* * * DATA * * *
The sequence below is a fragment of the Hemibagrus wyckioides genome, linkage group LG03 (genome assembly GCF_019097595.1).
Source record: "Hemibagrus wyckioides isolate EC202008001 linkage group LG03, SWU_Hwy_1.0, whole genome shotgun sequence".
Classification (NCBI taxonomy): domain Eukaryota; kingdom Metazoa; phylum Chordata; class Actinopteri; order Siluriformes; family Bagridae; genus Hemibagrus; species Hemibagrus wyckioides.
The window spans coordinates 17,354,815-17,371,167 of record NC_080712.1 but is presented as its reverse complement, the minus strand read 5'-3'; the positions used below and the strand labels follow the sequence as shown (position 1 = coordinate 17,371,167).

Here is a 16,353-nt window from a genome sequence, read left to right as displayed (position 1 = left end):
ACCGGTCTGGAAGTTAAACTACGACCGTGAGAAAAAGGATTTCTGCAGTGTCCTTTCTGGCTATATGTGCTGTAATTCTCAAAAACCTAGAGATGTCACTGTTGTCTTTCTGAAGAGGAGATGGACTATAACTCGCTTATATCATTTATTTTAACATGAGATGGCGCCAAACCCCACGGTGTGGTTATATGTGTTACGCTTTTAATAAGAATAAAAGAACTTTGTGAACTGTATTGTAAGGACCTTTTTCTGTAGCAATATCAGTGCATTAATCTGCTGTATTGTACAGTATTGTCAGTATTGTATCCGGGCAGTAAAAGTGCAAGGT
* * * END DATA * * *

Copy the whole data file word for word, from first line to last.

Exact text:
The sequence below is a fragment of the Hemibagrus wyckioides genome, linkage group LG03 (genome assembly GCF_019097595.1).
Source record: "Hemibagrus wyckioides isolate EC202008001 linkage group LG03, SWU_Hwy_1.0, whole genome shotgun sequence".
Classification (NCBI taxonomy): domain Eukaryota; kingdom Metazoa; phylum Chordata; class Actinopteri; order Siluriformes; family Bagridae; genus Hemibagrus; species Hemibagrus wyckioides.
The window spans coordinates 17,354,815-17,371,167 of record NC_080712.1 but is presented as its reverse complement, the minus strand read 5'-3'; the positions used below and the strand labels follow the sequence as shown (position 1 = coordinate 17,371,167).

Here is a 16,353-nt window from a genome sequence, read left to right as displayed (position 1 = left end):
ACCGGTCTGGAAGTTAAACTACGACCGTGAGAAAAAGGATTTCTGCAGTGTCCTTTCTGGCTATATGTGCTGTAATTCTCAAAAACCTAGAGATGTCACTGTTGTCTTTCTGAAGAGGAGATGGACTATAACTCGCTTATATCATTTATTTTAACATGAGATGGCGCCAAACCCCACGGTGTGGTTATATGTGTTACGCTTTTAATAAGAATAAAAGAACTTTGTGAACTGTATTGTAAGGACCTTTTTCTGTAGCAATATCAGTGCATTAATCTGCTGTATTGTACAGTATTGTCAGTATTGTATCCGGGCAGTAAAAGTGCAAGGT